I went back a while later, and saw that they were now serving 493 or something. A security guard asked to see my number and then said that I could get in line. I got Sam and got in line. Except that it wasn't a line; it was more a mob. At the end of the hallway was a display. There were 15 windows (sort of like at the DMV), and the display said that number X was being serviced at window Y. This meant that I would go to one window, and Sam would go another, so she would be on her own.
Strangely enough, the guy serving me was from Brookline, and his wife (one window down) was from Woodstock (NY). It was only his second day doing this, so he was rather slow, and Sam finished long before I did.
After this, we passed by a place that caught Sam's eye, so we went inside for lunch. We managed to just miss the crowd. When we went in, we were the first ones to occupy a table. By the time our food was served, the place was full.
They were offering a fixed price lunch. For 11 euro, you had an appetizer, a main course, a dessert, and beverage. I decided to go all in for seafood, and ordered fried squid for the first course (they didnít have any octopus) and seafood paella for the main course. I ordered a glass of wine, but I was surprised when the waiter brought over a glass, poured it from a bottle, and then left the bottle behind. I was wondering if I bought a bottle again.
When the paella came out, there was a large shrimp like thing on top. I think if you straightened it out, it would have been almost 6 inches long. It still had its shell, feet, eyes, everything. I wasn't exactly sure how to eat it.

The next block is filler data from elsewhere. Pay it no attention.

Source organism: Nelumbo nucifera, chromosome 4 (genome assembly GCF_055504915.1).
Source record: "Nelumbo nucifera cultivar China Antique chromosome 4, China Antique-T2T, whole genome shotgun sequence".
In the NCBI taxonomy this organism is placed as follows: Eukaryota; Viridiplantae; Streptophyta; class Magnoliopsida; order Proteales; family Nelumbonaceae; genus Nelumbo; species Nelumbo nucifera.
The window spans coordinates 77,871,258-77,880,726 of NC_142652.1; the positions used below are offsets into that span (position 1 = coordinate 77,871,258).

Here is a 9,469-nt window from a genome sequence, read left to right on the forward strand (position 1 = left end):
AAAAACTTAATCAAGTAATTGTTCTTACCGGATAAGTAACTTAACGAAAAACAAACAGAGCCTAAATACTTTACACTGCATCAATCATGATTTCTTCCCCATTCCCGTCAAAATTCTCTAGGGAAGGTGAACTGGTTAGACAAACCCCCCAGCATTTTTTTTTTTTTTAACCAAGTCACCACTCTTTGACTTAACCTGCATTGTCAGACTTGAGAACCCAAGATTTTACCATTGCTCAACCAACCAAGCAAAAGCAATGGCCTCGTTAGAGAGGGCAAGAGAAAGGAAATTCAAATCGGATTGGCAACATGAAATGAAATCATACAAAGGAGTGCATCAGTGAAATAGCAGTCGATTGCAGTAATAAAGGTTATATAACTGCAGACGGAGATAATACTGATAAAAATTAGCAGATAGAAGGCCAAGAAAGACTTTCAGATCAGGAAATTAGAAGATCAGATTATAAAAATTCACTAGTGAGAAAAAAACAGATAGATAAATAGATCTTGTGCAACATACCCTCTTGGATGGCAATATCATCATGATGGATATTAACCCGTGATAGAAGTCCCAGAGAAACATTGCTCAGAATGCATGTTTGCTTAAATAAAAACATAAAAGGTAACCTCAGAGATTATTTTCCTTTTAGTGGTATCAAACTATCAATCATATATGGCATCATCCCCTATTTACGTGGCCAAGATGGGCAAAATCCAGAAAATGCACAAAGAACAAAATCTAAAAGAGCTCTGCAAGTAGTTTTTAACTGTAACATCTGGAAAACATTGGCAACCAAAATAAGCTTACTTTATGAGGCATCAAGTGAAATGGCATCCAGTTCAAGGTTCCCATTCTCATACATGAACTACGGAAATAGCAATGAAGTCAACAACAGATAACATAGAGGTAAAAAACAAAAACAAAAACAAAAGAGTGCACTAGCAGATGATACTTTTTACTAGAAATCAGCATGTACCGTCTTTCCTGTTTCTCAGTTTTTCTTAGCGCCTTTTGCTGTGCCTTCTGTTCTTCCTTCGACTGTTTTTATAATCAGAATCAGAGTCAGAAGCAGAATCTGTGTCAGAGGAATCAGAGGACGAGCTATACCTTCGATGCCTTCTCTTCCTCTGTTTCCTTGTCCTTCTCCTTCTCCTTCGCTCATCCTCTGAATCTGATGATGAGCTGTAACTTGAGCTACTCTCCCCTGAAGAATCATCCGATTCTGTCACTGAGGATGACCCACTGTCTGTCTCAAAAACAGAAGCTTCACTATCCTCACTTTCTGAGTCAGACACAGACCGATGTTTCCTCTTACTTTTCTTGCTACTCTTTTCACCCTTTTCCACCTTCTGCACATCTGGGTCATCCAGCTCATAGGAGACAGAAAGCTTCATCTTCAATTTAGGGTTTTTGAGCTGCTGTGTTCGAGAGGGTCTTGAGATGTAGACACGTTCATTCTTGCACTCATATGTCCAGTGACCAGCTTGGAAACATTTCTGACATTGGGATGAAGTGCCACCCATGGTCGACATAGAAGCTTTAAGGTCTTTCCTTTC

Since it was apparently an option, I had a second glass of wine with the end of my meal. At the end, it was only 22 euro, so there were no added fees or taxes. Apparently tipping is not the norm here, which I find much preferable to how the US does it.
After lunch, we checked in. We said that our suitcases should have been delivered, so the guy brought us back to the room where we had put our packs.
Our luggage was not there.
"Ahhhhh," they guy said. Then he took us to a second room with luggage.
Our luggage wasn't there either. We checked the first room again, but nope, it wasn't there. At this point I'm thinking "No...not again."
We went up to our room without our luggage. The two main things that I wanted at that point was to be free from my boots and to take a shower. Even though we were in our room, I could do neither. I could have taken my boots off, but then I would have had to put them on again when eventually our luggage turned up. Similarly, there was no point in taking a shower unless I had clean clothes to put on.
Once again, I called my good buddies at the travel agency, and the woman handling our trip said that she would look into it and call me back at this number in just a few minutes.
A long time went by with no call. At this point, my phone was down to 15% battery, and I couldn't charge it because the adapter was in my suitcase. I called them again from Sam's phone, and they said that our luggage should be arriving in 10 minutes.
(I have to wonder where our luggage is, that it can be delivered after we call, but not before. Is it sitting around the taxi office? If so, I would think that they would see the travel agency tag on it and call them. If it is sitting around the travel agency, why isn't it being delivered to the hotel?)
I told Sam that we should head down to reception, so that we can be there when it arrives. Sam is more observant than me. I was looking for a bench to sit on and wait, but Sam said, "there's our luggage!" Apparently it had just arrived, and they were in the process of trying to determine which room it was for. I don't know if they were planning to call us or deliver it, but we just walked up and said, "That's our luggage. Thanks." We took it, went upstairs, and I could finally take my boots off and then take a shower.